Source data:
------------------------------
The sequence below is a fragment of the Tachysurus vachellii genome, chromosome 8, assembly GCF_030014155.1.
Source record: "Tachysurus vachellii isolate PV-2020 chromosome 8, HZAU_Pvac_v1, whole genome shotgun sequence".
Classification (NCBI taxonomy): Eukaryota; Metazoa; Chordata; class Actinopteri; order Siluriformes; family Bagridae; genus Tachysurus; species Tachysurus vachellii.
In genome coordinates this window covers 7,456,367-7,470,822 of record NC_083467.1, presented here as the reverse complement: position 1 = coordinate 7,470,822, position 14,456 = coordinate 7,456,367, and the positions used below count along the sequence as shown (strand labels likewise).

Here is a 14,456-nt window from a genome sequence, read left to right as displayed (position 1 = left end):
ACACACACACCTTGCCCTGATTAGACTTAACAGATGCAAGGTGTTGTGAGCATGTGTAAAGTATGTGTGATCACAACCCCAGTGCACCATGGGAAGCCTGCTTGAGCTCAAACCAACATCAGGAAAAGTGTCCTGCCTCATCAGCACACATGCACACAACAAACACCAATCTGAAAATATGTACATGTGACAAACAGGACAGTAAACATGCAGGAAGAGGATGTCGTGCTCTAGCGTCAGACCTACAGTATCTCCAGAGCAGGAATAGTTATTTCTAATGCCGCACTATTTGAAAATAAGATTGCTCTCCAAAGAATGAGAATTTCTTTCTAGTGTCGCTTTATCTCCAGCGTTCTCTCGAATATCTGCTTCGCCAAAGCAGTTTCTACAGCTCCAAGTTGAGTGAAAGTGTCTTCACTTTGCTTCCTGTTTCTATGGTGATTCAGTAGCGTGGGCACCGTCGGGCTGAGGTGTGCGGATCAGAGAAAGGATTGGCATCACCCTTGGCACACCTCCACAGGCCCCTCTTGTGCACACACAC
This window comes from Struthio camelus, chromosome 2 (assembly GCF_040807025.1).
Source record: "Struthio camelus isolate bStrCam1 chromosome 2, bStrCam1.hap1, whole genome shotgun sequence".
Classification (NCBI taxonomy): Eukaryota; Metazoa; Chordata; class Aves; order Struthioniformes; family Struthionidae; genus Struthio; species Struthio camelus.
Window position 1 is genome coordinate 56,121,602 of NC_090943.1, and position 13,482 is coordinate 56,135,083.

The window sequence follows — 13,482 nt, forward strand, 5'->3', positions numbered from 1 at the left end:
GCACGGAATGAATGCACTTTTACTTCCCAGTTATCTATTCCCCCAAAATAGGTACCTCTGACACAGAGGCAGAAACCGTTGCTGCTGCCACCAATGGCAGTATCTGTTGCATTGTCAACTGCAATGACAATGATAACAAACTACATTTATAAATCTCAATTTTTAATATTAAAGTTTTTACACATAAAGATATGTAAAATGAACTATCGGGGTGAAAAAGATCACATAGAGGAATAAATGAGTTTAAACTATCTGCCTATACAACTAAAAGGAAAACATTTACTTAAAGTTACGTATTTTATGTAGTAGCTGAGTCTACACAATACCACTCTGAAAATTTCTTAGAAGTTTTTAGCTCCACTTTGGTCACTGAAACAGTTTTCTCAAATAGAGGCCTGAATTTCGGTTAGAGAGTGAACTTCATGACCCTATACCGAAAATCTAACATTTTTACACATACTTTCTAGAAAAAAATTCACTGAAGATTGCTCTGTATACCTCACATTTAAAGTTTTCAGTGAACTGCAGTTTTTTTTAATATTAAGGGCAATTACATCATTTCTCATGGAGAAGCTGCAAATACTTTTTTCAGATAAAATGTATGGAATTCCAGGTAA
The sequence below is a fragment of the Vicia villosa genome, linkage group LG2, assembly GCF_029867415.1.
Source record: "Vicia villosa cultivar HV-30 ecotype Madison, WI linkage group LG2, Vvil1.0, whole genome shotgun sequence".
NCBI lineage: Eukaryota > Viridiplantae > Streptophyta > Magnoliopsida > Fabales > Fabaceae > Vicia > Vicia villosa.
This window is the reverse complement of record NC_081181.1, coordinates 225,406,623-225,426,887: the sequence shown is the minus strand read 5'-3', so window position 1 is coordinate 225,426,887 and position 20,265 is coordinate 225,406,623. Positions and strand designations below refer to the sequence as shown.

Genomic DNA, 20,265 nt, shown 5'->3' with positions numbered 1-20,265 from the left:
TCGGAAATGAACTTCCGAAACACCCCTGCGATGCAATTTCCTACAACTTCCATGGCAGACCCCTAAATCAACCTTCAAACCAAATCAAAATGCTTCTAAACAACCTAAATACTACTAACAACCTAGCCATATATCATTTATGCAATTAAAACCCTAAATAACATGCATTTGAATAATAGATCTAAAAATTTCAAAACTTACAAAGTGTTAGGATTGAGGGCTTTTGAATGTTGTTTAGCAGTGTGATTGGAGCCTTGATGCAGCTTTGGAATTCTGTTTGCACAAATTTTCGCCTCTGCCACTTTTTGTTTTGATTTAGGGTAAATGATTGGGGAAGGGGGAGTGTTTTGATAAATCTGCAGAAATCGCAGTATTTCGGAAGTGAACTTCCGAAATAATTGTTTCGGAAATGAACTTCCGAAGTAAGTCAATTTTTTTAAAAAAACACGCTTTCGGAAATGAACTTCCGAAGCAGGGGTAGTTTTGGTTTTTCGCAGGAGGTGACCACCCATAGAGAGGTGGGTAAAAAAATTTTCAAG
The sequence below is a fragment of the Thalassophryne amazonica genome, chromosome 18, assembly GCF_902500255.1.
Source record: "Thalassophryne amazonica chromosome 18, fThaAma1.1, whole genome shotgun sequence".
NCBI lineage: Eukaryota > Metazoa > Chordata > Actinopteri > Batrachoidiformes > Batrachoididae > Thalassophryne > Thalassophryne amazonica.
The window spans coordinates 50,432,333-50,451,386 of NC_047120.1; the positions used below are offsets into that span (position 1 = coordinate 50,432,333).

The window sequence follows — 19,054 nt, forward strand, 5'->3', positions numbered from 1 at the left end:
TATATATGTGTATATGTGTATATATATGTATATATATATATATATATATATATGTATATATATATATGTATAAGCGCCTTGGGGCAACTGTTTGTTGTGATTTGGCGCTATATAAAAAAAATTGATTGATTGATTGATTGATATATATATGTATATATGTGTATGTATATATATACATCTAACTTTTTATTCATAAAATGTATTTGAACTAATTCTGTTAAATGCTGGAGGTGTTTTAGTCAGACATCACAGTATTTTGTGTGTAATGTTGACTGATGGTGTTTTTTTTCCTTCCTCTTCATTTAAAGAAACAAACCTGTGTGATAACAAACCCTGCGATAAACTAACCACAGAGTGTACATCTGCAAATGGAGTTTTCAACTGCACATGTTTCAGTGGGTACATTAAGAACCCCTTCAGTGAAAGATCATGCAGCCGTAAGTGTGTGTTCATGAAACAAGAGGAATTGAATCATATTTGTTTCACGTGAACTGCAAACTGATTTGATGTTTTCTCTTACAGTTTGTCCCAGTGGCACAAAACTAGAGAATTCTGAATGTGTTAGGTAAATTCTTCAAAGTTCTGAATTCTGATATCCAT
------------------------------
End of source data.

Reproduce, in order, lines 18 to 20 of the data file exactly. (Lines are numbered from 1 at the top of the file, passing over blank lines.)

TCGGAAATGAACTTCCGAAACACCCCTGCGATGCAATTTCCTACAACTTCCATGGCAGACCCCTAAATCAACCTTCAAACCAAATCAAAATGCTTCTAAACAACCTAAATACTACTAACAACCTAGCCATATATCATTTATGCAATTAAAACCCTAAATAACATGCATTTGAATAATAGATCTAAAAATTTCAAAACTTACAAAGTGTTAGGATTGAGGGCTTTTGAATGTTGTTTAGCAGTGTGATTGGAGCCTTGATGCAGCTTTGGAATTCTGTTTGCACAAATTTTCGCCTCTGCCACTTTTTGTTTTGATTTAGGGTAAATGATTGGGGAAGGGGGAGTGTTTTGATAAATCTGCAGAAATCGCAGTATTTCGGAAGTGAACTTCCGAAATAATTGTTTCGGAAATGAACTTCCGAAGTAAGTCAATTTTTTTAAAAAAACACGCTTTCGGAAATGAACTTCCGAAGCAGGGGTAGTTTTGGTTTTTCGCAGGAGGTGACCACCCATAGAGAGGTGGGTAAAAAAATTTTCAAG
The sequence below is a fragment of the Thalassophryne amazonica genome, chromosome 18, assembly GCF_902500255.1.
Source record: "Thalassophryne amazonica chromosome 18, fThaAma1.1, whole genome shotgun sequence".